Experiments need to contain a dependent variable — which stays constant — and an independent variable (which changes), so you can compare and isolate their effects. Similarly, some experiments require a control and an experimental group for comparison in order to tease out the effect of a variable, which may be a new drug or therapy. A control group comprises participants who do not receive the experimental treatment. Use both inductive and deductive reasoning to work on your hypothesis. Finally, when testing it, go for the falsifying experiment if you can. If your hypothesis holds true in a riskier experiment, it will do much more to confirm it that a slew of low-risk ones.
Although the scientific method aims at taking chance and bias out of the pursuit of knowledge, these can never be entirely eliminated — maybe one cat out there actually likes flour and tomatoes. Keep in mind that a single positive result doesn’t prove a hypothesis right, and one negative result doesn’t make it wrong. It’s all a matter of confidence and there are several degrees of confidence that we can infer using statistical methods.
The scientific method is a self-correcting process. It allows for new information and new evidence to be considered, and it can lead to the rejection of a previously accepted hypothesis.
Once the data has been collected, scientists analyze and interpret it. They use statistical methods to determine whether the data supports or refutes their hypothesis. The results of the analysis are used to draw conclusions and make inferences about the natural world.
For example, Galileo analyzed the data from his experiments and found that the time it took for spherical objects with the same volume but of different weights to fall was the same. He concluded that the rate at which objects fall towards the ground is independent of their mass while at the same time disproving Aristotle’s theory of gravity (which states that objects fall at a speed proportional to their mass). Four centuries later, Astronaut David Scott performed a version of the experiment on the Moon during the Apollo 15 mission in 1971, dropping a feather and a hammer from his hands. Because of the negligible lunar atmosphere, there was no drag on the feather, which reached the lunar surface at the same time as the hammer.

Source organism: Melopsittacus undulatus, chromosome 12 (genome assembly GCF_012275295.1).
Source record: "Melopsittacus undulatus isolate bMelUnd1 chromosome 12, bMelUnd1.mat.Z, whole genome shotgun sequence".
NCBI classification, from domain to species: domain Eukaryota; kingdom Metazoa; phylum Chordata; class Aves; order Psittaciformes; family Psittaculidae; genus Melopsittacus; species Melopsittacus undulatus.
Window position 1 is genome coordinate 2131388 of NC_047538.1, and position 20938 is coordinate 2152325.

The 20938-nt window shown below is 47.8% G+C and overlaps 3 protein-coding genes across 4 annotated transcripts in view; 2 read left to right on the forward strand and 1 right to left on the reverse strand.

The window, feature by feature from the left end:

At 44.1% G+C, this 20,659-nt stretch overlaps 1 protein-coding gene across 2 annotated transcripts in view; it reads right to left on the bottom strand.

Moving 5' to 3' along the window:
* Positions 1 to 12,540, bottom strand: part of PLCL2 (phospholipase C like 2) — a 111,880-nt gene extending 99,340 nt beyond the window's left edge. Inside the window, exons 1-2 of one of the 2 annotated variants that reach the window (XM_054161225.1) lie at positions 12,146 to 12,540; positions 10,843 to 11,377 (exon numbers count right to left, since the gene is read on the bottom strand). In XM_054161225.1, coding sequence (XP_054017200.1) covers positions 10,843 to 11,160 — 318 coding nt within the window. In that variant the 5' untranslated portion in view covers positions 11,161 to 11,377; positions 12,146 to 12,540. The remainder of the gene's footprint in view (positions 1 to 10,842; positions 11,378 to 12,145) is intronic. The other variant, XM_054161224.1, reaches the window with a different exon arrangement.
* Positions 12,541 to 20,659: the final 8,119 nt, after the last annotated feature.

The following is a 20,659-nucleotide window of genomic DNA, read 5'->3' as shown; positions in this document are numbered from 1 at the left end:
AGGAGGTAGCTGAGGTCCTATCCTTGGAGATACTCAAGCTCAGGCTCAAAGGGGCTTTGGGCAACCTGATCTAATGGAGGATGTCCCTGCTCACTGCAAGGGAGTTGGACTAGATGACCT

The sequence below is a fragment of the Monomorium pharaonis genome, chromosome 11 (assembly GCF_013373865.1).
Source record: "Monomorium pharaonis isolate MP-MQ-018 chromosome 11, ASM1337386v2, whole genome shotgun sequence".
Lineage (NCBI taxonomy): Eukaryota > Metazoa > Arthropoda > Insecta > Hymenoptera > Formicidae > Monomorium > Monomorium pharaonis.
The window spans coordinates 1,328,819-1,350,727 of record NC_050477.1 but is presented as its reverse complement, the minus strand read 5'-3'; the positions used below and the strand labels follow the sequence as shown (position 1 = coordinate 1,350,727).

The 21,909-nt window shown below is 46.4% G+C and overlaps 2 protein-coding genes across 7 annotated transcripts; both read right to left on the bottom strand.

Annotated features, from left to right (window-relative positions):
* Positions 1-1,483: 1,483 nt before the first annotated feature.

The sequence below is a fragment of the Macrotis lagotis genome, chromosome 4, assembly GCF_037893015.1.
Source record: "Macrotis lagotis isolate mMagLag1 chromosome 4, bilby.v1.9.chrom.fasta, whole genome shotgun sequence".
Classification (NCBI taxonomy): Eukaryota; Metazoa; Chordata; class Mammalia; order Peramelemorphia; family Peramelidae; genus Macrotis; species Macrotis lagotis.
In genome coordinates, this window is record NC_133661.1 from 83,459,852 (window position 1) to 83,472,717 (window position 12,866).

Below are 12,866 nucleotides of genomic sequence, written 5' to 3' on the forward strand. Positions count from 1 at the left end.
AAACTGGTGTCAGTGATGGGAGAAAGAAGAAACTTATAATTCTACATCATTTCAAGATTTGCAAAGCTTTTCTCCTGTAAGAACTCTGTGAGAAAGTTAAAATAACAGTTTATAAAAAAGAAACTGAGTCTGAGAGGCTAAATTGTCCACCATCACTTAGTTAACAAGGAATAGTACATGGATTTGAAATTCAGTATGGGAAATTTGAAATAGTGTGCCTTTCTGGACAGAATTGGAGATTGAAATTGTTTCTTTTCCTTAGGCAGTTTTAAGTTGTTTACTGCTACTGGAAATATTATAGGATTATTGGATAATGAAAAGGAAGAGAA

Galileo’s landmark findings represent a fantastic example of how science is self-correcting and builds upon itself with new discoveries. It also shows how our scientific theories are not really static but are subject to change in the face of more convincing evidence.
The final step in the scientific method is communication. Scientists share their findings with other scientists through publications and presentations. This allows other scientists to replicate the experiments, review the data, and provide feedback. The scientific community then uses this feedback to evaluate the findings and determine their validity.
For example, Galileo published his findings in 1638 in a book called “Two New Sciences.” This book was widely read and discussed by other scientists, and it played a major role in the development of modern physics.
What is a hypothesis?
After making observations and identifying a question or problem, scientists formulate a hypothesis. Hypotheses are statements that are limited in scope and regard specific situations. A hypothesis is a proposed explanation for an observation or phenomenon. It is a prediction that can be tested through experimentation.
For example, when Galileo observed that identical objects but different in mass dropped from the Leaning Tower of Pisa fell at the same rate, he formulated the hypothesis that all objects fall at the same rate, regardless of their weight. Galileo’s hypothesis was a bold prediction that challenged the prevailing belief of his time.
Or take a more modern and relatable predicament. If your phone won’t power on, you might say “the battery is dead,” and that’s your hypothesis. Then you plug it in the charger and try again, thereby experimentally testing the hypothesis. If it still doesn’t work you’ll rework your hypothesis in order to find the root cause of the malfunction — perhaps “the screen is broken, and it needs to be repaired.”
What is a scientific model?
A scientific model is a simplified representation of a complex system or phenomenon. It is used to explain and predict the behavior of the system or phenomenon being modeled.